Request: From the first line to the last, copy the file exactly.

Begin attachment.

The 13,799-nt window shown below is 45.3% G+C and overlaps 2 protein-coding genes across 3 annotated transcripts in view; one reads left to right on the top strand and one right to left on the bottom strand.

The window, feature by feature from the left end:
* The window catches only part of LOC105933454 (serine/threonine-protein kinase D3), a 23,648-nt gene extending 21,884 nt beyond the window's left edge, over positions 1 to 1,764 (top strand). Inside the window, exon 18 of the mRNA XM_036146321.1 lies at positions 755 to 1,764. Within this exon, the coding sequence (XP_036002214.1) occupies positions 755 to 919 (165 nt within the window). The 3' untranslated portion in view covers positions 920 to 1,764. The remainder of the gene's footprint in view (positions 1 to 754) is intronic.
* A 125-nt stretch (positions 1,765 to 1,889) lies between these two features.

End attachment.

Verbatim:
The 13,799-nt window shown below is 45.3% G+C and overlaps 2 protein-coding genes across 3 annotated transcripts in view; one reads left to right on the top strand and one right to left on the bottom strand.

The window, feature by feature from the left end:
* The window catches only part of LOC105933454 (serine/threonine-protein kinase D3), a 23,648-nt gene extending 21,884 nt beyond the window's left edge, over positions 1 to 1,764 (top strand). Inside the window, exon 18 of the mRNA XM_036146321.1 lies at positions 755 to 1,764. Within this exon, the coding sequence (XP_036002214.1) occupies positions 755 to 919 (165 nt within the window). The 3' untranslated portion in view covers positions 920 to 1,764. The remainder of the gene's footprint in view (positions 1 to 754) is intronic.
* A 125-nt stretch (positions 1,765 to 1,889) lies between these two features.